With more than 17 million operating in the United States, nearly 70 percent of businesses operate as sole proprietorships.
In addition to the relative simplicity compared to large corporations, opening a sole proprietorship is a low-cost method of entering into the business world.
From consultants and free lancers to independent contractors, nearly anyone can create a sole proprietorship. As the name suggests, “sole proprietorship” refers to a business that is owned by a single owner and should not be confused with a corporation.
There are no corporate taxes involved and the sole proprietor pays income tax on the profits generated. The person who organized the business pays personal income taxes on the profits made.
This makes the accounting procedure relatively simple for the sole proprietor, who also enjoys complete autonomy in terms of making business decisions.
Setting up a sole proprietorship is easy.
One of the main steps is to obtain a local business license (a sales tax permit may also be required). For certain businesses, such as restaurants or legal practices, you may need additional local or state licenses.
Legal regulations and licenses aside, there are other major factors to consider when setting up a sole proprietorship.
You will have to create a business plan, develop marketing and advertising campaigns, set up a budget, and find ways to fund your business.
Advantages and Disadvantages of a sole proprietorship
Many business owners choose to operate as a sole proprietorship to alleviate the difficult tax procedures that go along with other forms of operation.
As a sole proprietor, you would simply have to file an individual income tax return (IRS Form 1040) including your business losses and profits.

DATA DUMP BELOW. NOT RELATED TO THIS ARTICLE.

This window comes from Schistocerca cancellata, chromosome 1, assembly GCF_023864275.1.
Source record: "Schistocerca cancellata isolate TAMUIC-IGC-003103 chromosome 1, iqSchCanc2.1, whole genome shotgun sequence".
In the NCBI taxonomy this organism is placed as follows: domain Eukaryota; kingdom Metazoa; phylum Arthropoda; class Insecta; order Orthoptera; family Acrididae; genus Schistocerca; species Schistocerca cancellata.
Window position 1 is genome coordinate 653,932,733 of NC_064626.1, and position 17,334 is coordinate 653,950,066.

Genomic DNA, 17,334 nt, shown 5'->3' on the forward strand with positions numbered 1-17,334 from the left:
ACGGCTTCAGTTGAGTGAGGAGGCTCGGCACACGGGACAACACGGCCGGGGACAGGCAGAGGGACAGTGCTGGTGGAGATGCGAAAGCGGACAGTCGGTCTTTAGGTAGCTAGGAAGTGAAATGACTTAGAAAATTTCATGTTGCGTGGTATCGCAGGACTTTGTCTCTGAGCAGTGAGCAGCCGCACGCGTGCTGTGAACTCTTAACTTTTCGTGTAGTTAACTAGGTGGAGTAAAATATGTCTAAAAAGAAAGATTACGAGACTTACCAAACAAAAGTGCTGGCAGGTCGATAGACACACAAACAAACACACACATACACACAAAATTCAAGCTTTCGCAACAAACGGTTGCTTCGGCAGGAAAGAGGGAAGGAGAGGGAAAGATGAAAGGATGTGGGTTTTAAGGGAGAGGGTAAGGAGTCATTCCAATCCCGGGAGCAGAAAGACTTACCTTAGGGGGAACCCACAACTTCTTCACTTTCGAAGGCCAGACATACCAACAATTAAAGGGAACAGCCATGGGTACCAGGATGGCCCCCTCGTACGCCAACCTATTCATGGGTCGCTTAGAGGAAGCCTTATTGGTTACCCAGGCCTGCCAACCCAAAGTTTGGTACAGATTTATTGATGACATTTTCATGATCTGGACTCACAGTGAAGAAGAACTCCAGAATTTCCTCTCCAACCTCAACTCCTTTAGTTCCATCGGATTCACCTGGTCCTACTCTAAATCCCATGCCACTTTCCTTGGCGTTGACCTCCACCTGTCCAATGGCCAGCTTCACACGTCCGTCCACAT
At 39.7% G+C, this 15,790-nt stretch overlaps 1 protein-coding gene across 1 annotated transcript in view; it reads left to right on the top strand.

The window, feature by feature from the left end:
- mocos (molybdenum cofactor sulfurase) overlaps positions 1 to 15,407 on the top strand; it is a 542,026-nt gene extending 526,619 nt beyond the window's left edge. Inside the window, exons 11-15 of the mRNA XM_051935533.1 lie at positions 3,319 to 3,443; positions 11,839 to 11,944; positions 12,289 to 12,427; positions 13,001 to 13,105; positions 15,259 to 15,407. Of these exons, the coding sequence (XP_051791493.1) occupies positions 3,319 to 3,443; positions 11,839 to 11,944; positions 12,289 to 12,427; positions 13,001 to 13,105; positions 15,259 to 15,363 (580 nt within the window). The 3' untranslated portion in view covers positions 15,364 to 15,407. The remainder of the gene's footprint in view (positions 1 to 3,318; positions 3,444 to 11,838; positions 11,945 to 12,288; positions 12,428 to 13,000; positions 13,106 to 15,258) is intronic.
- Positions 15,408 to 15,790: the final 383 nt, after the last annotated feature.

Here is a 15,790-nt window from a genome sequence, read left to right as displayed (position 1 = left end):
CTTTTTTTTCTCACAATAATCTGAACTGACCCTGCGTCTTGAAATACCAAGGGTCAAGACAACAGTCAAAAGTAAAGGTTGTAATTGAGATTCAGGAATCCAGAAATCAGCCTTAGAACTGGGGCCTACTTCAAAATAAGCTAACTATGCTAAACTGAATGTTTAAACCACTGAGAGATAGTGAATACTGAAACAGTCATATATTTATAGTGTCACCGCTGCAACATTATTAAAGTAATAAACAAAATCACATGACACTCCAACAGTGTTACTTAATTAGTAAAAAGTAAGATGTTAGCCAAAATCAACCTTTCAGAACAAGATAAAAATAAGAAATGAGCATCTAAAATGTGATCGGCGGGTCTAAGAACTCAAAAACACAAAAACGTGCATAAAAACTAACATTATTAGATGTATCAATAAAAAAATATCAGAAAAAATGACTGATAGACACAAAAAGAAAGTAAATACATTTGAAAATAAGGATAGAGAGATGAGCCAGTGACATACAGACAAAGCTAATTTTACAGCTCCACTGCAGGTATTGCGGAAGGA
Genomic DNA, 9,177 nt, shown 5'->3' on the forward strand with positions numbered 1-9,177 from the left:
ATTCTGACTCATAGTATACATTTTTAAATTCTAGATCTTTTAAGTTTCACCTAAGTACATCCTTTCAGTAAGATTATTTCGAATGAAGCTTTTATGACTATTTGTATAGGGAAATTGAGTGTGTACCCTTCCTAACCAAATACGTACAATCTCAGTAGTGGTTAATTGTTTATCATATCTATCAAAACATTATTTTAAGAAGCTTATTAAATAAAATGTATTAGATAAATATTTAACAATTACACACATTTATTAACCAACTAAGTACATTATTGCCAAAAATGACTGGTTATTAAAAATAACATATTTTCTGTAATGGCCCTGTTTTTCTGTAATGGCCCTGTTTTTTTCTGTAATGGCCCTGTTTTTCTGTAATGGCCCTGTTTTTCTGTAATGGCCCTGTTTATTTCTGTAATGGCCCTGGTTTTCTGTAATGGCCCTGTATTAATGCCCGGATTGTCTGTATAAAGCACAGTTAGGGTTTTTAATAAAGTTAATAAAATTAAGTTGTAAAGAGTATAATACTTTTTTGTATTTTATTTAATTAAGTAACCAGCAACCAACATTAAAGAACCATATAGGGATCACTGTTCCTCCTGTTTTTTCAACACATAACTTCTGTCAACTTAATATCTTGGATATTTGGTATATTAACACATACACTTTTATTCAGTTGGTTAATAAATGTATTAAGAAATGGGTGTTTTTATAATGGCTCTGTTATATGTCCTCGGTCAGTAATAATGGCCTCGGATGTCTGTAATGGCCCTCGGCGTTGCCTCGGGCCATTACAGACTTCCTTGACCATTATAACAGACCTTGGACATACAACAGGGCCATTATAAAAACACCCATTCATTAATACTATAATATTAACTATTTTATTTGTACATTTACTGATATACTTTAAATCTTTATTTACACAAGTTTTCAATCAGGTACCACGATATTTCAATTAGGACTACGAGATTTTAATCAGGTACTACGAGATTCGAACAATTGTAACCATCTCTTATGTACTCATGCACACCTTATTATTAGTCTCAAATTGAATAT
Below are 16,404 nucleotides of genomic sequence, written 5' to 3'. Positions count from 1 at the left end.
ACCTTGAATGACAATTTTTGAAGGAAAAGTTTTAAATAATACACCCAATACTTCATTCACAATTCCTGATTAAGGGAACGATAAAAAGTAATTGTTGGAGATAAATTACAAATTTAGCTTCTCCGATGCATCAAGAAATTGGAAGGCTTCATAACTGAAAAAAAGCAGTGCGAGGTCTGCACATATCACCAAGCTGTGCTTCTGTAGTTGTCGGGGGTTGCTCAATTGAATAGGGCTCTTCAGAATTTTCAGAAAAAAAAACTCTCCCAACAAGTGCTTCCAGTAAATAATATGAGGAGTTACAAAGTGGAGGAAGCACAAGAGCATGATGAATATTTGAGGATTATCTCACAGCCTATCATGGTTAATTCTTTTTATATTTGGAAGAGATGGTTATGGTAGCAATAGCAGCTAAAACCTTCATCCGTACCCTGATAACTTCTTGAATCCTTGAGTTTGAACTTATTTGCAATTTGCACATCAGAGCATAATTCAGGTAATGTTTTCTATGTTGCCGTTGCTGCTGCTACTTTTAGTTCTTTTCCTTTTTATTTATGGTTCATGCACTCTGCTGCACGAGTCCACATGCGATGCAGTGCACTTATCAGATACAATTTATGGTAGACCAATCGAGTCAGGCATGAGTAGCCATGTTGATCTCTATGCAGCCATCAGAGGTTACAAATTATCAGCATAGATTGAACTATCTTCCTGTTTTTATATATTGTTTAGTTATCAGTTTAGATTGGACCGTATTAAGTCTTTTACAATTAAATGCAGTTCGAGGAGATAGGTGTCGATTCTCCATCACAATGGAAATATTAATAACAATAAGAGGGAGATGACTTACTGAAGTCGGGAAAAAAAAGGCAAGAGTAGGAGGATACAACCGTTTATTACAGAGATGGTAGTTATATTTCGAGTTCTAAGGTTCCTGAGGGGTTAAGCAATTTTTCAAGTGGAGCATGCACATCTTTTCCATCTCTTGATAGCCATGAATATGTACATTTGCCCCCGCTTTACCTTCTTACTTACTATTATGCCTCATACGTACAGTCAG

There are no restrictions on the number of people you can hire, and from the tax and legal perspective there is no distinction between you and your business.
You can therefore hire as many people as you want and also recruit independent contractors if need be.
Being in complete control of their business, sole proprietors make all the business decisions keeping law in mind. Sole proprietorship is not for every business owners especially business owners that are not willing to assume all risks.
Unlike a corporation or LLC, your business doesn’t exist as a separate legal entity. All your personal wealth and assets are linked to the business.
Another downside is the inability to raise capital easily. Proprietors cannot sell shares the way other corporations do, so they have to seek out alternative methods to raise the necessary capital to expand their business.
Choosing the best business structure will ultimately impact the success of your business. Setting up a sole proprietorship is the easy and quick way to setup a business, but may not be the best structure for your operation.
Make sure you weigh all the pros and cons before deciding if this structure will work for you.